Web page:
Headwater riparian vegetation evaluates the type of vegetation that is found along the adjacent lands of a headwater drainage feature. The type of vegetation within the riparian corridor influences the aquatic and terrestrial ecosystem values that the feature provides to the watershed. Three sample locations in Hobbs Drain were dominated by natural vegetation in the form of scrubland, meadow and wetland vegetation. Three sample locations were dominated by other forms of vegetation of either crops or ornamental grasses. Figure 19 depicts the type of riparian vegetation observed at the sampled headwater sites in the Hobbs Drain catchment.
3.2.7 Headwater Feature Sediment Deposition
Assessing the amount of recent sediment deposited in a channel provides an index of the degree to which the feature could be transporting sediment to downstream reaches (OSAP, 2013). Evidence of excessive sediment deposition might indicate the requirement to follow up with more detailed targeted assessments upstream of the site location to identify potential best management practices to be implemented. Conditions ranged from no deposition observed to extensive deposition recorded. Figure 20 depicts the degree of sediment deposition observed at the sampled headwater sites in the Hobbs Drain catchment.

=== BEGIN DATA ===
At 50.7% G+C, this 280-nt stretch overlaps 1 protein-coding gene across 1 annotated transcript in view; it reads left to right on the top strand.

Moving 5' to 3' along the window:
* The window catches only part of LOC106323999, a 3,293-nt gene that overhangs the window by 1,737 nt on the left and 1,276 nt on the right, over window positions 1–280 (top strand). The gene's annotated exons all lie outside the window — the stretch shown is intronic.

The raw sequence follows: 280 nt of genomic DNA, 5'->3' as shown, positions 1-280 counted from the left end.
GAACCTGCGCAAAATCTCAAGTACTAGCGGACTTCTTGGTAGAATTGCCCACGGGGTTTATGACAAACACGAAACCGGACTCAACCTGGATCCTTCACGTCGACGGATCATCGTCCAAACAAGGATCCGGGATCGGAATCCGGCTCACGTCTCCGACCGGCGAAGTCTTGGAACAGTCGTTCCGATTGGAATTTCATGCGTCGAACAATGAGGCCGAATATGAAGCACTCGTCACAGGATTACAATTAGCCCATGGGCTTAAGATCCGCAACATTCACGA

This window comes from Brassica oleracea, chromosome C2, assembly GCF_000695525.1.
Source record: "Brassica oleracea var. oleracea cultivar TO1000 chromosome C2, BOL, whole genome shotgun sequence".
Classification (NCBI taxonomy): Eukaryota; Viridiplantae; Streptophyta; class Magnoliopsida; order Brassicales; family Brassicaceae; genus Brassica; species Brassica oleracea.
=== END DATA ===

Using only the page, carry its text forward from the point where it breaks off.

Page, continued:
3.2.8 Headwater Feature Upstream Roughness
Feature roughness will provide a measure of the amount of materials within the bankfull channel that could slow down the velocity of water flowing within the headwater feature (OSAP, 2013). Materials on the channel bottom that provide roughness include vegetation, woody debris and boulders/cobble substrates. Roughness can provide benefits in mitigating downstream erosion on the headwater drainage feature and the receiving watercourse by reducing velocities. Roughness also provides important habitat conditions for aquatic organisms. The sample locations in the Hobbs Drain catchment area ranged from minimal to high roughness conditions. Figure 21 shows the feature roughness conditions at the sampling locations in the Hobbs Drain catchment.